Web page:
Politics is one of the most discussed topics on Twitter, allowing public sentiment to be gleaned from the analysis of tweets. For instance, work by  performed sentiment analysis over a corpus of tweets archived in the run up to the US presidential election of 2008. This allowed public reaction to policy decisions and speeches to be gauged without the need for exhaustive polling.
The archival of tweets discussing politics provides a useful backdated corpus which can be used to explore public reaction and sentiment. Observations made over such data could in turn allow informed future policy decisions to be made.
We have shown examples which demonstrate how Twitter is being used within the Higher Education sector. The use of Twitter at events illustrates reasons why tweets should not be regarded as possible value only at the time they were posted as increasingly we might expect to see tweets being analysed after an event in order to inform the evaluation of the event.
Additional reasons why there is a need to ensure that tweets should be made available for reuse include:
Since Twitter provides a search interface to its service it may not be apparent why a third party service is needed to provide an additional archive of tweets.
A key reason which has led to the development of a number of Twitter archiving services is due to limitations of the Twitter search API which provides access only to recently posted tweets. Current documentation from the Twitter Search API states that searches are limited to 1,500 individual tweets from the last 7 days . Consequently as well as not being able to access tweets older than 7 days, the complete timeline for popular 'trending' topics are also not available.
To date Twitter has been designed to facilitate development of third party services around its service, avoiding the need for new features having to be provided by Twitter. Useful additional features which have evolved include statistical analyses, enhanced search capabilities, the ability for end users to manage their collection of Twitter archives and export the data in a variety of formats. As well as such services aimed at end users Twitter archiving services can themselves provide APIs which allow them to be used to provide additional services to developers.
An awareness of the importance of Twitter archiving to the UK's tertiary education community led to the JISC exploring options for a Twitter archiving service.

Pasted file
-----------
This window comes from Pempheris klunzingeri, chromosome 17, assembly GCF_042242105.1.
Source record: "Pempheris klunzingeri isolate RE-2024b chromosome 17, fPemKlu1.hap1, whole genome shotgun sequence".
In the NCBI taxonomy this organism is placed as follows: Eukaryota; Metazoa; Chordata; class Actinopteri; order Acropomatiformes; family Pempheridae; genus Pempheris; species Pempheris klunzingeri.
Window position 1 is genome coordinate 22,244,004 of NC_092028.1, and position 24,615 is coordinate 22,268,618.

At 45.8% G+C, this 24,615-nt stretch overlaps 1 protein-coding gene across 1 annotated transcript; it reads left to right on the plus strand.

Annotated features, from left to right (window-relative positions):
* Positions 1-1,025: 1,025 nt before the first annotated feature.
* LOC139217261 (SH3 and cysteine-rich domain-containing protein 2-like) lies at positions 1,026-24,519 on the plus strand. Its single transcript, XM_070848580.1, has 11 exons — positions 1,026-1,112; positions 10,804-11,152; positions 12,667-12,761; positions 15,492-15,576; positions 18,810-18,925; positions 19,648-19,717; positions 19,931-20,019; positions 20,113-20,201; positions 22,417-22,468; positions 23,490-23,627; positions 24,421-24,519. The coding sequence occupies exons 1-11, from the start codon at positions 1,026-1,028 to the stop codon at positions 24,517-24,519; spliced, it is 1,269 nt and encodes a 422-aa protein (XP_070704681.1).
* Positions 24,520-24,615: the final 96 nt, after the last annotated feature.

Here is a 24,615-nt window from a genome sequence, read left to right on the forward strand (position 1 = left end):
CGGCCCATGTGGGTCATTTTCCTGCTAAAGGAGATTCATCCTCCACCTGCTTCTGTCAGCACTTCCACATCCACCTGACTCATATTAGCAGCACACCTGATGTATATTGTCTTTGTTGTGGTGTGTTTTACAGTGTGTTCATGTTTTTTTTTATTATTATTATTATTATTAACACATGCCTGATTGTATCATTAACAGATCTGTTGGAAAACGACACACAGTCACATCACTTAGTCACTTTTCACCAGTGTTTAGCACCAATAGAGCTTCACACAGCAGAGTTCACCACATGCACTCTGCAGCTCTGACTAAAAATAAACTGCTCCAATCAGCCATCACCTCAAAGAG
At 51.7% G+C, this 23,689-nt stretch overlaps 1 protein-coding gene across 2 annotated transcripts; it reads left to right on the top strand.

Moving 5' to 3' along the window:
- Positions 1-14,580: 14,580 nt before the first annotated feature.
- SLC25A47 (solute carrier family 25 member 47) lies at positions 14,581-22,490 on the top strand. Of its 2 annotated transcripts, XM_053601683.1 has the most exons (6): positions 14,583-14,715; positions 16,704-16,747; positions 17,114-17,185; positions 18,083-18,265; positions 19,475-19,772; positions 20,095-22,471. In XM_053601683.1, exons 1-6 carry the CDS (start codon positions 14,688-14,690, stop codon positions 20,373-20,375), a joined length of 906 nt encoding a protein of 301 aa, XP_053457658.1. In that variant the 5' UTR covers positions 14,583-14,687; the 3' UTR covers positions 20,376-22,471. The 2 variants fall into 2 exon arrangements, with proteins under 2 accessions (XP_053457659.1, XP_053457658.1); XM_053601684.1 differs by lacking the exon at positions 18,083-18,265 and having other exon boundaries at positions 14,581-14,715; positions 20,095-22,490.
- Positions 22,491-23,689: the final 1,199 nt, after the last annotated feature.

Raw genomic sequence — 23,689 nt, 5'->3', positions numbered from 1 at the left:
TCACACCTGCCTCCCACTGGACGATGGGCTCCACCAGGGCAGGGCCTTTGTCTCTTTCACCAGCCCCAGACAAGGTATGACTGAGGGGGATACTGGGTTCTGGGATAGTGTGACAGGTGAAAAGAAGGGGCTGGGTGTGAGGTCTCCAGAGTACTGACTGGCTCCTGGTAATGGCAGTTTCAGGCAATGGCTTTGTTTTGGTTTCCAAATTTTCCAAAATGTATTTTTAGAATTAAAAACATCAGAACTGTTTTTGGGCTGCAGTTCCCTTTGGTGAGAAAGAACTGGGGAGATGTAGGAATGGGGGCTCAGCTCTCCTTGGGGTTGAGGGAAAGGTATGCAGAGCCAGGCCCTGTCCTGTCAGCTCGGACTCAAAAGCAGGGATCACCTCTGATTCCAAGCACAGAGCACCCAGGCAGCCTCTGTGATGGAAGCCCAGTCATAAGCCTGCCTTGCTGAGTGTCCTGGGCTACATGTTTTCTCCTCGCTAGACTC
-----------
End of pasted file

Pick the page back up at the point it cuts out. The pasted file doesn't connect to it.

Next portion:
A variety of archiving services for tweets are available. These include WTHashtag (archives tweets for specified hashtags - see http://wthashtag.com/); BackUpMyTweets (used by a Twitter user to provide a backup of their own tweets - see http://backupmytweets.com/) and Twapper Keeper (see http://twapperkeeper.com/).
These services are based on the Twitter APIs. It would be therefore possible to develop a new service for archiving tweets. However, as identified in the JISC 2010 Strategy "The New JISC Strategy comes amid serious economic recession in the UK" . Despite such economic concerns, as the JISC Strategy document identifies: "Cloud computing offers flexibility and, where the business case is done carefully and accurately, can offer considerable savings by avoiding the cost of owning and large computer facilities and the associated running costs".
Such strategic considerations provided the context in which, instead of commissioning development of a prototype which, if successful, would be expected to evolve into a national service, it was felt that a more cost-effective development route would be to fund developments of an existing service to ensure that needs of the UK's higher educational sector were addressed.
Following negotiations the JISC agreed to fund developments to Twapper Keeper for a 6 month period from April 2010, with UKOLN, a JISC-funded centre of expertise in digital information management, providing the project management for this work.
The Twapper Keeper blog was used to announce the development work and invite suggestions on developments . The suggestions which were received included:
There is a need to ensure that the JISC investment in this development work provides a sustainable service. This challenge is nothing new - project-funded work carried out in UK higher educational institutions cannot be guaranteed to result in the delivery of sustainable services. However funding of an external service based outside the UK, while not new, does necessitate that careful attention is taken to not only the development work itself but also the sustainability of the service after the development work is over.
The approaches which are being taken in the development work include:
Following the gathering of the user requirements for developing the Twapper Keeper service we have prioritised the requirements and developed an implementation plan.
The following technical and policy challenges in implementing the user requests have been identified:
Due to the rapid adoption of the Twitter service, the Twitter API and ecosystem continues to evolve. This requires services such as Twapper Keeper to continue to develop and align with the Twitter technical and policy changes. For example, recent changes to the way Twitter recommends tweet data be accessed and consumed from RESTful search service to Streaming APIs has shifted the load of processing tweets to Twapper Keeper forcing the system to take on more burden when trying to store large numbers of tweets.